Canada trying supervised injection sites for drug users

Oct 31 2017

Canada trying supervised injection sites for drug users

Several cities in Canada are trying a new strategy to reduce overdoses among users of opiates and other injectible, illicit drugs. Edmonton, Calgary and Lethbridge are getting ready to open their first supervised, consumption sites, with the approval of Health Canada, the national health agency.

Four supervised consumption sites are scheduled to open in Edmonton between late 2017 and early 2018, with one in Calgary and one in Lethbridge slated to open in early 2018.

Health Canada has approved three supervised injection sites in Toronto, and local officials expect they will be operational be the end of the year. In August, Toronto officials opened a temporary supervised injection site in the city’s downtown.

Earlier in August, harm reduction workers had set up an unsanctioned, safe injection site in Toronto’s Moss Park, after a spike in fatal and non-fatal overdoses, many believed caused by fentanyl.

Meanwhile, a number of cities in the U.S. are considering setting up supervised consumption sites, including San Francisco, Philadelphia, Denver and Seattle. Earlier this year, the American Medical Association announced its support for creating pilot sites in the U.S

The sites are intended to prevent overdose deaths, reduce the spread of infections via used needles, and create safer communities.

The Canadian sites will use a model developed by Medically Supervised Injection Services Edmonton (AMSISE), a group of 25 community, medical, academic, and public sector representatives. The group has been working together since 2012 to assess the need, look at best practices in other cities, and develop a ‘made in Edmonton’ model.

In Edmonton, beginning in the spring, there will be three community injection facilities, and a fourth for inpatients at Royal Alexandra Hospital, which is the first hospital in North America to do so.

Insite, a stand-alone medically supervised injecting facility in Vancouver, was the first to offer services in North America 14 years ago, and is still in operation. Researchers at the BC Centre for Excellence in HIV/AIDS and the Department of Medicine at the University of British Columbia have monitored Insite’s results.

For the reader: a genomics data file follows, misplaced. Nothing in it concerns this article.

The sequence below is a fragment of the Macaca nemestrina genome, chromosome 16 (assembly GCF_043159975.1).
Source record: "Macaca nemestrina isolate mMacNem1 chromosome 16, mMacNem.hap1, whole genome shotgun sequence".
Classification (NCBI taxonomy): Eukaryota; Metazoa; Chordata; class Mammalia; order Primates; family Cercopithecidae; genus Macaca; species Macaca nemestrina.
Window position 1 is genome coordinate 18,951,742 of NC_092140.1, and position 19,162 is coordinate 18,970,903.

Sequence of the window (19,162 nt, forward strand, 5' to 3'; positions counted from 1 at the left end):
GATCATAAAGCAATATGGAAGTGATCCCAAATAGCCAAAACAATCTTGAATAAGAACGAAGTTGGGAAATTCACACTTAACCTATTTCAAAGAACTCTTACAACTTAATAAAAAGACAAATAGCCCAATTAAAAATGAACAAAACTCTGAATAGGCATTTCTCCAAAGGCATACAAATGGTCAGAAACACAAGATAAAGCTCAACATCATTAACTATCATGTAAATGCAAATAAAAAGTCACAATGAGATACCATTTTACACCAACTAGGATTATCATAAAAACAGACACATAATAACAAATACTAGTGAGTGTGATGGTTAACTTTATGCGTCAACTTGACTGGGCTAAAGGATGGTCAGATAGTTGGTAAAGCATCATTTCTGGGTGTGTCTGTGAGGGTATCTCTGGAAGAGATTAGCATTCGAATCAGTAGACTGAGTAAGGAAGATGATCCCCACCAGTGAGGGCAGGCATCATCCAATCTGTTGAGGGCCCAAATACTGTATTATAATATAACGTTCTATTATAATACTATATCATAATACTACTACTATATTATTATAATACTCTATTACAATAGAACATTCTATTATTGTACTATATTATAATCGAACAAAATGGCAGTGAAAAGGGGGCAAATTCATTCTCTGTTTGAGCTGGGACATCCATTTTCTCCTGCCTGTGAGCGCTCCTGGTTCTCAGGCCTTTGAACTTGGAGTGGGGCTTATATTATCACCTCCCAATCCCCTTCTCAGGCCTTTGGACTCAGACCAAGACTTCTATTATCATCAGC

They concluded that: Insite is being used by the people it was intended for; has reduced HIV risk behavior; that it  promotes treatment of addiction; and reduced overdose risk. Insite has not led to increased drug use or increased crime, according to the researchers.

The Edmonton sites will initially only offer supervised injection services. The site in Lethbridge will offer other services covering oral, inhalation and intra-nasal consumption. The other services may eventually be added in Edmonton, Alberta Health Press Secretary Laura Ehrkamp told Daily

“These sites will save the lives of Albertans at risk of dying from a drug overdose,” said Alberta’s Associate Minister of Health, Brandy Payne, in the release. “We are pleased with the decision by Health Canada and thankful for the hard work by health care leaders and community groups to bring these services to the Albertans who need them.”

Calgary is preparing to open a temporary supervised drug consumption site, with a permanent one being built in the following months.The permanent Calgary location will be in the Sheldon M. Chumir Health Centre, but until that opens in early 2018, a temporary site will be operating out Chumir’s surface area parking lot, officials said.

Before the Edmonton sites were approved by Health Canada, AMSISE surveyed 1,869 Edmonton residents. They found 81 percent of those surveyed were in favor of opening supervised consumption sites.

In a statement, AMSISE cautioned that medically supervised consumption services are not a complete solution, but one part of a comprehensive approach to promote  health and social well-being.

“To be effective we need prevention, harm reduction and treatment. No single approach is going to solve the whole problem. Supervised consumption services are one important factor in saving lives and keeping communities safe,” AMSISE said.